You can only be profitable as a photographer if you have clients. Clients are the good and bad about being an artist. On one hand, you are paid to do what you love, but on the other, they usually don’t care about the same stuff you care about. In this article, I will tell you exactly what your clients want from you.
Let me start by saying that your clients are all different, and this article will be a vast generalization about what I found to be true. At the same time, I would be surprised if your particular clients didn’t care about what you do, when you do it, and how much you do it for. So, the only thing your clients will ever want from you is for you to: deliver images to brief, on time, and on budget. They don’t want anything else from you. With this in mind, allow me to explain every demand.
By far, the hardest thing to ask an artist to do is to put themselves into the client’s shoes. I urge you to be open-minded and read this article with a cool head.
When someone hires a photographer, they are looking to get images. So, all you do in their eyes is deliver files they can later use for visual purposes. The clients are paying for this because it is a product. This product, like any other on the market, is expected to follow some basic rules. It has to be what they want and when they want it.
Let’s consider a simple example: Canon cameras. If you have the budget to spend $1,000 on a mirrorless camera and you need it next week, you will find a store that can fulfill your requirements. You don’t necessarily care how the product was made or how much research went into it. Now that there’s a situation you can relate to, let’s apply this scenario to photography.
Nothing informs people more than being late on something. I hate when someone I’m paying is late. Your clients are also likely to hate missed deadlines. If you’re working on a commercial project, there is a high probability that the people who hired you also have deadlines to meet and higher-ups to satisfy. Time is of the essence with your clients, and they want it to stay that way. Plan accordingly, and don’t be afraid to throw an extra day in should that give you peace of mind. Remember, it is usually better to deliver images sooner than later. At the same time, if you deliver too fast, it may seem like you didn’t put the right amount of effort or pay attention to the images. Simply deliver on time or a day earlier, but never later. As a side-note, everyone and everything in the world of fashion is late, so don’t freak out if you get late work, but don’t be that person who sends late.
Clients that come to you are likely to have something specific in their minds. The degree to which that something is specific varies. Your job is to find out what they want in as much detail as possible. Ask questions, listen to the answers, take notes. Your clients come with a problem they need you to solve, and you need to be an expert in the problem and the solution. Sometimes, the brief can be ambiguous; for example, if someone asks for “soft, hard light.” Such a thing doesn’t exist. The client may imply a hard light with low contrast, or soft light with high contrast. Asking for a visual reference is always a good idea.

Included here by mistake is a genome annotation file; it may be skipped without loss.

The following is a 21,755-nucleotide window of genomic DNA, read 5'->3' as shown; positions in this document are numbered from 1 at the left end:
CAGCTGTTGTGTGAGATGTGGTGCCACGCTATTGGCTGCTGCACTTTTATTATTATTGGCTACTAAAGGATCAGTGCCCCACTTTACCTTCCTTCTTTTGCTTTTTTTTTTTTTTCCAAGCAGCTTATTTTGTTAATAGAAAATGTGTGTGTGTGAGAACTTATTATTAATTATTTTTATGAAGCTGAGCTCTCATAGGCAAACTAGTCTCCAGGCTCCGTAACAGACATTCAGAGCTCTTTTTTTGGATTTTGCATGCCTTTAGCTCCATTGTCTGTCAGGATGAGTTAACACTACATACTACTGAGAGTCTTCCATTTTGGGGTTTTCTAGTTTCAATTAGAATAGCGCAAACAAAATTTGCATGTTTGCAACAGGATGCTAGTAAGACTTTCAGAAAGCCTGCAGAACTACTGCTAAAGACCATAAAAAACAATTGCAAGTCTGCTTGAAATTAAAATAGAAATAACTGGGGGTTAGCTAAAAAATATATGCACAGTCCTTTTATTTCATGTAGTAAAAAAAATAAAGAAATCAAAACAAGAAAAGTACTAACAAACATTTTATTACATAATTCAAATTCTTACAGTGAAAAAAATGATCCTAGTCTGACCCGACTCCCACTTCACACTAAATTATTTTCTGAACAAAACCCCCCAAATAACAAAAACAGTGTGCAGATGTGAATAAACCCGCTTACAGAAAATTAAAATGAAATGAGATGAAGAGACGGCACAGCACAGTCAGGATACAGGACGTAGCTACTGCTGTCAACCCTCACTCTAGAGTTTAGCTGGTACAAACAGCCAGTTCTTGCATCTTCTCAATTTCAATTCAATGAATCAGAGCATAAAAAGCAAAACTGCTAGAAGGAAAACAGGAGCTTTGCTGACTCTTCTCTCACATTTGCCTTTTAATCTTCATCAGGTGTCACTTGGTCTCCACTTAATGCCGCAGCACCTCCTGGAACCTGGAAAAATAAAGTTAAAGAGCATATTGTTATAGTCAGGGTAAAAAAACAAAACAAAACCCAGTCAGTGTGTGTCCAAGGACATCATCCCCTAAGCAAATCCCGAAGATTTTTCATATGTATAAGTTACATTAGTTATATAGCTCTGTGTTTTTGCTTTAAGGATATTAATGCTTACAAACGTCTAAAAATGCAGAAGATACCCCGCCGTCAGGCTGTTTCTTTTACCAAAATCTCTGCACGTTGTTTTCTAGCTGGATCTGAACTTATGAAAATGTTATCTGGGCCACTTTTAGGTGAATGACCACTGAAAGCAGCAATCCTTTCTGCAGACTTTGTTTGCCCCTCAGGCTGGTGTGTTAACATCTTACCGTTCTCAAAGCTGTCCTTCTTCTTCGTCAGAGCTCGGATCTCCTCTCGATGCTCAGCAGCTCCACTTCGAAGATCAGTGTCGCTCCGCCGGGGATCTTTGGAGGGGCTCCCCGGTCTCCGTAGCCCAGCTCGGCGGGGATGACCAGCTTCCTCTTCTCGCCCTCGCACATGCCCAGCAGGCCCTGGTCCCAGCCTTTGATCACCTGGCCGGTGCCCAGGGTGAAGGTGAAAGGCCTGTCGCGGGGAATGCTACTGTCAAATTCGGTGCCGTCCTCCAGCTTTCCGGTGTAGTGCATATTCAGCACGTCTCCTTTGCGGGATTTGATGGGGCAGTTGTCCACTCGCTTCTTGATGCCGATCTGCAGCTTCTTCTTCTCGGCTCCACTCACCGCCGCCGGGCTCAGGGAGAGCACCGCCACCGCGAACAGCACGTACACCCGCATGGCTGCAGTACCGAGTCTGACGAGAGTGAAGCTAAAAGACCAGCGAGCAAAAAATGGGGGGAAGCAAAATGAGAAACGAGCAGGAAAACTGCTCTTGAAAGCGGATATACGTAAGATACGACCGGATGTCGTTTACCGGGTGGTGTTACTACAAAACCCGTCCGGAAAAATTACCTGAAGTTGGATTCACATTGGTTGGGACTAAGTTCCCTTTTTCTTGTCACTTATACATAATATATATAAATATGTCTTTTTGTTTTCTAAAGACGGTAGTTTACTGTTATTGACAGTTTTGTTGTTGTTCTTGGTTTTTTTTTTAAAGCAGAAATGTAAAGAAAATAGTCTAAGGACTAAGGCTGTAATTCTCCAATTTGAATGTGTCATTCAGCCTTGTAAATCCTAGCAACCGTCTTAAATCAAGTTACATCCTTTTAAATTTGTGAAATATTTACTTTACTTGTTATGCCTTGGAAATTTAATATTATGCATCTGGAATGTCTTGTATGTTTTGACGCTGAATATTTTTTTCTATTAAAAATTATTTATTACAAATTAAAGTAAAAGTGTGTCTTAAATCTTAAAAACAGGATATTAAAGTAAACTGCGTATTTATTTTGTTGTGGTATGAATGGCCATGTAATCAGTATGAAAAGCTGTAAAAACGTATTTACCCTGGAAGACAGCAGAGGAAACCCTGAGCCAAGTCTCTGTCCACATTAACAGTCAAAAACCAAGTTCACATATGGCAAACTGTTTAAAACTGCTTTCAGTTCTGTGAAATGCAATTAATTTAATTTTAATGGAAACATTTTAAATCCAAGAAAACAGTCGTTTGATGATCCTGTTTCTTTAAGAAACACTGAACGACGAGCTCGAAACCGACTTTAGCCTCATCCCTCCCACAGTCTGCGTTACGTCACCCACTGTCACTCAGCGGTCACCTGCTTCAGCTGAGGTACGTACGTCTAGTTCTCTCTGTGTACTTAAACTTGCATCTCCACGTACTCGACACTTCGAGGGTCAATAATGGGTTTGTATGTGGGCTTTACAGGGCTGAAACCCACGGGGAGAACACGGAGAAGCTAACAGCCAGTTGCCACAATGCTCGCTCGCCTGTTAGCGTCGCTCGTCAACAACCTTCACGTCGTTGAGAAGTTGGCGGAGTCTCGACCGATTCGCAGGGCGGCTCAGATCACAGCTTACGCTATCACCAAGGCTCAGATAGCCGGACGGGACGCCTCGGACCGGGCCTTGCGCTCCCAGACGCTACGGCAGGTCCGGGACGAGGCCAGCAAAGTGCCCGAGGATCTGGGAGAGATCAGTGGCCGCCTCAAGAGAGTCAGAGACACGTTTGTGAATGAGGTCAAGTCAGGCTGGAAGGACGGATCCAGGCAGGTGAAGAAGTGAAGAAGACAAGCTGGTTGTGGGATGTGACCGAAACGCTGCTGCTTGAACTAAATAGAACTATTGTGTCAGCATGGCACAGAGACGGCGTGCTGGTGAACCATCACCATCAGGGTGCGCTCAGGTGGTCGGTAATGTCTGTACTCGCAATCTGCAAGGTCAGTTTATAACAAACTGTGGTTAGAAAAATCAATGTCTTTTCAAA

On big commercial assignments, you may be working alongside a video crew, and they are also working to brief. You will need to coordinate with them to ensure that the two teams can produce high-quality work while not distracting or interfering with each other.
Money is not an infinite resource. It is also informative if you have to go over budget or cut corners because of a budget constraint. There is, of course, a reasonable budget at each job level; nonetheless, I suggest making sure that there is enough budget set for the job before you send out an estimate. A useful item on the estimate can be a buffer of a few hundred dollars (or thousand, depending on production) for unexpected costs such as parking, extra rentals, accidents, and other stuff that may not go as planned. Depending on what your stands on these are, you may also include a sale or client discount. I don’t like doing that since it implies that I’m overvaling my work, which I am not.
Budget Versus Brief
In 99.9% of situations, the client either comes with a “here’s what we want, how much will it be?” or a “here is how much we have, what can you do?” In either case, you need to be careful with giving a budget or a brief and make sure that you can do it with the money you’re given. If a client has come with both, again, weigh one against the other, and add the timeframe.
If you are planning to comment that clients care about something else, feel free. However, I’d like to address a few things they are not interested in hearing.
There is no easier way to bore someone than by talking about the gear you’re using or breaking down the mad five-light setup you created. Sure, you are proud of the way you create the image. I am in the same boat, but be aware that the client is likely not interested in what you have to say about the gear. Talk to them about cars, their kids, or the weather if you are really out of stuff. Even if they are a photo enthusiast, it is unlikely they know or understand what you’re doing.
Think back to what I said earlier: you don’t care about the particulars of how your iPhone is made, at least not to the extent an Apple engineer would. The same applies to photography.